Catholic Culture Resources
Catholic Culture Resources

The real reason why divorced/remarried German Catholics are leaving the Church

By Phil Lawler ( bio - articles - email ) | Aug 22, 2014

From Germany and the Frankfurter Allgemaine Zeitung, via England and The Tablet, comes news that many German Catholics who have divorced and remarried are now formally leaving the Church “because they are afraid that church authorities will find out that they have remarried in a register office and… they may be barred from the sacraments.”

The logic of this explanation is curious. These folks are afraid that they will be deprived of the sacraments. So they are leaving the Church, thereby ensuring that they will not have access to the sacraments. Does not compute.

Moreover, these German Catholics must know that they are already barred from the sacraments, because of their irregular marital situations. Their fear, on the face of it, is that their pastors will learn about those 2nd marriages. In other words, they’ve been hiding something very important, and defying the Church’s moral law. This does not suggest a high level of integrity. Are they saying, in effect, that they know they’re hypocrites, but they don’t want their hypocrisy to be common knowledge?

Or is this a political move, intended to influence the October meeting of the Synod of Bishops? Some German Catholics clearly wish to put pressure on the Synod, urging a change in policy. Maybe if they point to a mass exodus from the German Church, and blame it on the rules (leaving aside the fact that the “rule” in this case was set by Jesus himself), they can induce panic among some bishops. Is that the logic?

But No, I sense a simpler explanation for the departures. The Tablet explains that beginning next January 1, German citizens will have the “church tax,” amounting to 8-9% of their income tax, automatically deducted form their earnings. If they are not officially Catholic, they are not subject to that tax.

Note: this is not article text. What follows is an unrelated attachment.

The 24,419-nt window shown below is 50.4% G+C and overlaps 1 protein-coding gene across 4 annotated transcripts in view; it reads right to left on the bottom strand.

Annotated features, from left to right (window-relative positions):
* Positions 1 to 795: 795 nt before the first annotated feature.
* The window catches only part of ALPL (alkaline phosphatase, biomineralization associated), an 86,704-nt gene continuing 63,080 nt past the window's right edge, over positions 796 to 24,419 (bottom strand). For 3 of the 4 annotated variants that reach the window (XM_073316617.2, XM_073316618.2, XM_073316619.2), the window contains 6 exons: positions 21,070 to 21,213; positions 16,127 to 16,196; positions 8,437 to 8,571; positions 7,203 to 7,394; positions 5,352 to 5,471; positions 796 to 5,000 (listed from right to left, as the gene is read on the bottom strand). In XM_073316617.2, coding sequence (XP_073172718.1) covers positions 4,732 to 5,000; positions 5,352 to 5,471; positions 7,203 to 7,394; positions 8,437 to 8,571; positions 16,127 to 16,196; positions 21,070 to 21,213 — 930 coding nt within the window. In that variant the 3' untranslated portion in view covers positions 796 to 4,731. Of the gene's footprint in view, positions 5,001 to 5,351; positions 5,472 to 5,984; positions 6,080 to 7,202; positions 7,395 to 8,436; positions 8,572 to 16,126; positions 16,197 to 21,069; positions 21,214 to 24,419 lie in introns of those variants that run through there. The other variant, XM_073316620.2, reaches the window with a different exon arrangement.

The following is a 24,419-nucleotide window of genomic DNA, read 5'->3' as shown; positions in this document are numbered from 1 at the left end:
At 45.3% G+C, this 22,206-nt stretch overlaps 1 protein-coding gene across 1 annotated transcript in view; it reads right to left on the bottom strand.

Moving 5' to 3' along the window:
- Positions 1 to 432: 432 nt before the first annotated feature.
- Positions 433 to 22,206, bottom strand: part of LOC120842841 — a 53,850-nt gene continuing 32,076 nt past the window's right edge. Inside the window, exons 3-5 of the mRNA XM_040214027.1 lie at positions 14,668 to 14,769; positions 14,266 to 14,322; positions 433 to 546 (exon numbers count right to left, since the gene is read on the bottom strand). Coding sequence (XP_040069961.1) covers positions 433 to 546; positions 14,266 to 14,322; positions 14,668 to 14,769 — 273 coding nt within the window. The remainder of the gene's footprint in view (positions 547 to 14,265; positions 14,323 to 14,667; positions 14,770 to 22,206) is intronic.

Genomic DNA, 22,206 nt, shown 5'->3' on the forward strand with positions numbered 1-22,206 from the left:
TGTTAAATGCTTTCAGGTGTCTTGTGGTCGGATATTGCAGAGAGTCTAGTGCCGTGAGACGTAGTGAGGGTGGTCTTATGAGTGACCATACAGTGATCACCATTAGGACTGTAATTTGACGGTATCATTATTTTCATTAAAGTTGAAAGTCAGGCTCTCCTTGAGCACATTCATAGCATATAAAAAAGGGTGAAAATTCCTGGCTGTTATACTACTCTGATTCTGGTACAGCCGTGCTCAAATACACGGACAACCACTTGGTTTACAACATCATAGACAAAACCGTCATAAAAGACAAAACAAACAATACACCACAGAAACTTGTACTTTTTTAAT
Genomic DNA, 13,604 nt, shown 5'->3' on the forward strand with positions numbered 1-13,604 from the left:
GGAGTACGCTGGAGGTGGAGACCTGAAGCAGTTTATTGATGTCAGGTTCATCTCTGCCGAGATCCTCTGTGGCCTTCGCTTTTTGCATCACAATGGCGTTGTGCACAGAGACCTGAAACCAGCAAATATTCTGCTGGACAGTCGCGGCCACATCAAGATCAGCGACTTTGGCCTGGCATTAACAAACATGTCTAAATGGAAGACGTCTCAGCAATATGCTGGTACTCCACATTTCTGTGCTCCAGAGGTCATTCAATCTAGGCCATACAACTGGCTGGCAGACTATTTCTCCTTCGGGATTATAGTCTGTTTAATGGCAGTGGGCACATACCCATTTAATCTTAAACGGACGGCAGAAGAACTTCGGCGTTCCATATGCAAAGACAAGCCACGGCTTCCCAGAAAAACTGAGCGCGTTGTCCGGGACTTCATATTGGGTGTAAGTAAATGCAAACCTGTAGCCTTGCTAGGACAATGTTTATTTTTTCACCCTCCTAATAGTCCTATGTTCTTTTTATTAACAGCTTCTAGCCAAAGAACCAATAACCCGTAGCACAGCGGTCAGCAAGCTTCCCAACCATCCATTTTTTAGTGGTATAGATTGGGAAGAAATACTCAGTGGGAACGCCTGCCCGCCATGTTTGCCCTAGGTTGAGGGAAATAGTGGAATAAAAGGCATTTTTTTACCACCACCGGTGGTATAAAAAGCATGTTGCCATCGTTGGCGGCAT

That explanation for the exodus may not influence the Synod, and may not cast the departed Catholics in the role of oppressed reformers. But it does have this virtue: It makes sense.

Phil Lawler has been a Catholic journalist for more than 30 years. He has edited several Catholic magazines and written eight books. Founder of Catholic World News, he is the news director and lead analyst at See full bio.

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  • Posted by: grateful1 - Apr. 09, 2017 1:19 PM ET USA

    Thanks for letting us know of this -- I hadn't heard of it, and have now donated to it. Such important work on their part -- and yours.

  • Posted by: - Aug. 25, 2014 2:35 PM ET USA

    It is also the German bishops who have been pushing for remarried Catholics to be allowed to take the Holy Eucharist - for the very reason you mention: It is the bishops who are afraid that the tax money will no longer be coming to them if Catholics do not check of "Catholic" on their taxes. They are hoping that by letting in remarried Catholics, the tax money will be restored. In the U.S. we have the opposite: Catholic donations are down, bishops go to the government for tax money.

  • Posted by: shrink - Aug. 25, 2014 11:07 AM ET USA

    As they say, follow the money.

  • Posted by: fenton1015153 - Aug. 22, 2014 9:01 PM ET USA

    That a Catholic would leave the because of a tax does make sense. Sad. Very sad.